Dr. Smita Brahmachari is a post Graduate student in Repertory, National Institute of Homoeopathy, under the West Bengal University of Health Sciences. She present her views on Veratrum Album. She had authored scientific articles which had been published in journals. She is an enthusiastic student, presently been selected as UPSC Medical Officer, Govt. of NCT, Delhi.
Veratrum Album, common names are “White Hellebore” or “European Hellebore” or “Weisse Niesswurz”, belongs to the natural order of the Liliaceæ and is a member of the family of the Melanthaceæ (German = Germer plants). The name “Germer” derives from the old high German word “hram”, a torturing tool, and it was given to this plant family because of the biting, pungent smell of the roots of the white Germer. For the preparation of the homeopathic remedy, the tincture of the root-stocks, collected (in the Alps and Pyrenees) early in June before flowering, is used.
Hellebore is one of the four classic poisons (the other three being deadly nightshade [Belladonna], poison hemlock [Conium], and aconite). The name Hellebore comes from the Greek word “elein” meaning to injure, and “bora” meaning food.
The use of Hellebore dates back to 1400 B.C., when it was used as a purgative to “cleanse the mind of all perverse habits”. In ancient times the physicians used white hellebore in treatment of chronic diseases because it was capable of exciting excessive vomiting and at last also purgation in physiological large doses. The reason behind such large dose administration was the delusion that existed in the medical art that diseases depended on a morbific matter in the body and cure is possible by elimination of this morbific matter. But there were cases in which patients were cured of their diseases by white hellebore, without undergoing vomiting or purging, failed to convince them that the cures were effected in quite another way. It was mostly used in the treatment of mental diseases especially persons suffering from mania and melancholia by effecting purgation. The use of Hellebore in medical treatment is found in writings through the ages, from the ancient Greeks through the middle ages. It was also used for various animal ailments toward off evil spirits and as a flies repellent. In Europe, it was one of the principal poisons to be used in arrow heads and draggers.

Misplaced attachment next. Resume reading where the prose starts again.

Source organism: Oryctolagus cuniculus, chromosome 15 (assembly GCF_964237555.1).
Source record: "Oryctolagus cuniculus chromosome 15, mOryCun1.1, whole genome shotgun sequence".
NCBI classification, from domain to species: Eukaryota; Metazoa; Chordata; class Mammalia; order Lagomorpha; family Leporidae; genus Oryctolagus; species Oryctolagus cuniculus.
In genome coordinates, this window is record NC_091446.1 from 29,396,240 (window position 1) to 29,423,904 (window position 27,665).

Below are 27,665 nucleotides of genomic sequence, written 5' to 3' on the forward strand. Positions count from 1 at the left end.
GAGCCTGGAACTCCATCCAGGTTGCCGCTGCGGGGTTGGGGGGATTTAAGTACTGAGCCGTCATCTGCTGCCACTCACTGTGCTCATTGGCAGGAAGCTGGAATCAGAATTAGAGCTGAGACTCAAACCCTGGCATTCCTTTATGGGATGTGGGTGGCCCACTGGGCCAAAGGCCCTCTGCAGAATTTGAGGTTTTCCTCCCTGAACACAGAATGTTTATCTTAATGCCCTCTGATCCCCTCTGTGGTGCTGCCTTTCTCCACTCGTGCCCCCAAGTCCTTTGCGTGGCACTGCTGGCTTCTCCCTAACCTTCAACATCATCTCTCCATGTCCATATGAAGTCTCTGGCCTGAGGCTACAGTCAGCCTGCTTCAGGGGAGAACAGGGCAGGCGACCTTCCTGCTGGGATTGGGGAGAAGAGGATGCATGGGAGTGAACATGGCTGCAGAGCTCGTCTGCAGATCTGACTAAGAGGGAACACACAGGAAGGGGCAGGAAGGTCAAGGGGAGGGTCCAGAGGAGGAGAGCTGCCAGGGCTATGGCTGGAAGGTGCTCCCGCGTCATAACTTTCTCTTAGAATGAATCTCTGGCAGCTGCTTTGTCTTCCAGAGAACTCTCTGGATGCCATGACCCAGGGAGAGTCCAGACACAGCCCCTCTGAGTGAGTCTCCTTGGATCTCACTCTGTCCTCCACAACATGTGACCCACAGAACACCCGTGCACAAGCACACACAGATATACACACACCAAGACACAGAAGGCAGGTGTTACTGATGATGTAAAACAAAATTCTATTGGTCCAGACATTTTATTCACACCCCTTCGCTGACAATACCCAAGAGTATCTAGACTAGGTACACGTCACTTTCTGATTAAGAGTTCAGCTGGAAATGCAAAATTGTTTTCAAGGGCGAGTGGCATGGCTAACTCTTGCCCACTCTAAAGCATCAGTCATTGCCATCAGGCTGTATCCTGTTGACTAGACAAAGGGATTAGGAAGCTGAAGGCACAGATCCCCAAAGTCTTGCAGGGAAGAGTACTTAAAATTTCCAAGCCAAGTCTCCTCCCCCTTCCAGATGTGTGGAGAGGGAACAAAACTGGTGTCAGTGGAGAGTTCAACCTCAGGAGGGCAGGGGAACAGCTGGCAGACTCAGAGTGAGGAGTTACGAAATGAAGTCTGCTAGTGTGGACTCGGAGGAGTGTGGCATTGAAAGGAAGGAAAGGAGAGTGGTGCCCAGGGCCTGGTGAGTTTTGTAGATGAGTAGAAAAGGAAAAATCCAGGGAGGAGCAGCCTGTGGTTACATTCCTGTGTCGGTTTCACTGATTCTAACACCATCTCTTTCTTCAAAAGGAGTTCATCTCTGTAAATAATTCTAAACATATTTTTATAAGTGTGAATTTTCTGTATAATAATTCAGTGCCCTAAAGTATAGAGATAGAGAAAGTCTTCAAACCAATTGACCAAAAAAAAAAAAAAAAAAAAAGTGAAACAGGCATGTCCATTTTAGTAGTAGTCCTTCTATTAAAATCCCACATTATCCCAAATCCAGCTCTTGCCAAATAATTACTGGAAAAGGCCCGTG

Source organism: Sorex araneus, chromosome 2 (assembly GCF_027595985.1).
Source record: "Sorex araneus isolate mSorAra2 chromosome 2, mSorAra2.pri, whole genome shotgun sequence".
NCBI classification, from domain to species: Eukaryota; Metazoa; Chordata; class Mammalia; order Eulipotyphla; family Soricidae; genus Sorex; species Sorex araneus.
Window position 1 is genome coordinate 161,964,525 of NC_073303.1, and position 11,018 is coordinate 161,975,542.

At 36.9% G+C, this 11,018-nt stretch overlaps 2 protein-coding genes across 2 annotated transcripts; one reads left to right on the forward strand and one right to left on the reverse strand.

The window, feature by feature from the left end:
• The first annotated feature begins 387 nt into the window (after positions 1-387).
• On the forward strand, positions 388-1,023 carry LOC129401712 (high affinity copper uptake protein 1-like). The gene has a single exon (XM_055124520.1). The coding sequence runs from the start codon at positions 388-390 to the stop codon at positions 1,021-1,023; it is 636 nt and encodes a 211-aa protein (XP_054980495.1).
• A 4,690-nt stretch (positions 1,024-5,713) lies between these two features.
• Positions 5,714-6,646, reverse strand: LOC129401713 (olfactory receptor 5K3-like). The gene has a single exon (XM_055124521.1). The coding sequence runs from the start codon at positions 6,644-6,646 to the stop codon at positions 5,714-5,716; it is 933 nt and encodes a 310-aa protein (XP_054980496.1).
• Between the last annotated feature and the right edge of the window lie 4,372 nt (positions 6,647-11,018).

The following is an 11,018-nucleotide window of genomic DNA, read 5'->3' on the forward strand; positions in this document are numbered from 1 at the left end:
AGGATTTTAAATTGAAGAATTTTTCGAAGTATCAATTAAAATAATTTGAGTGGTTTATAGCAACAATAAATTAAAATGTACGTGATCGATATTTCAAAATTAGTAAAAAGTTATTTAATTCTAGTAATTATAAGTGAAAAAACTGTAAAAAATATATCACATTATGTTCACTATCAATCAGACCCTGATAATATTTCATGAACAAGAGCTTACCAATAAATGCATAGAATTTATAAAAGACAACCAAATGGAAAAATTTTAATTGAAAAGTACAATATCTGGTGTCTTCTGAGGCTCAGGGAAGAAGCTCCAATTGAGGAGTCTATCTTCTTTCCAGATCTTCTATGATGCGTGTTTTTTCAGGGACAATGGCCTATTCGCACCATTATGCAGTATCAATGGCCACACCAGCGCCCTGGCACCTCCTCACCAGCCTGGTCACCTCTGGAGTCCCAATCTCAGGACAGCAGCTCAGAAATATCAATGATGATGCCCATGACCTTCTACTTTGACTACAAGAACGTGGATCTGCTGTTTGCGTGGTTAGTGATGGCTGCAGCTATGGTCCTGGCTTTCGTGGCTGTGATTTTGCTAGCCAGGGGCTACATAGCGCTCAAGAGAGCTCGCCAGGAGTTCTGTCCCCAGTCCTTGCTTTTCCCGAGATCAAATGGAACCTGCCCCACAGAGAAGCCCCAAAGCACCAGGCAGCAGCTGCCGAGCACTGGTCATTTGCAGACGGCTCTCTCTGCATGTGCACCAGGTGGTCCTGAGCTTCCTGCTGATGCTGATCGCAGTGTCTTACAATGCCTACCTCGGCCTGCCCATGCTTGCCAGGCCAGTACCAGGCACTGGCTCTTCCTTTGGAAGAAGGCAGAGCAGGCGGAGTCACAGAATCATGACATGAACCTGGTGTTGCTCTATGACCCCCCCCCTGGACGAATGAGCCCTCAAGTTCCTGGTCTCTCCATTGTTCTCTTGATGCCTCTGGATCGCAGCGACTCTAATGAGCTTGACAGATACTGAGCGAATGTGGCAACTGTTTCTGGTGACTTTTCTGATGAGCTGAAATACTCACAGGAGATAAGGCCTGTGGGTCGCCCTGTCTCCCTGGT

Hahnemann said in introductory part of the drug, in Materia Medica Pura [Volume III, 2nd edition, 1825], “Physicians have no notion of the power possessed by this drug to promote a cure of almost one third of the insane in lunatic asylums[in such small doses as the twelfth dilutions administered in the patient’s drink], because they know not the peculiar kind of insanity in which to employ it, nor the doses in which it should be administered in order to be efficacious and yet not injurious.”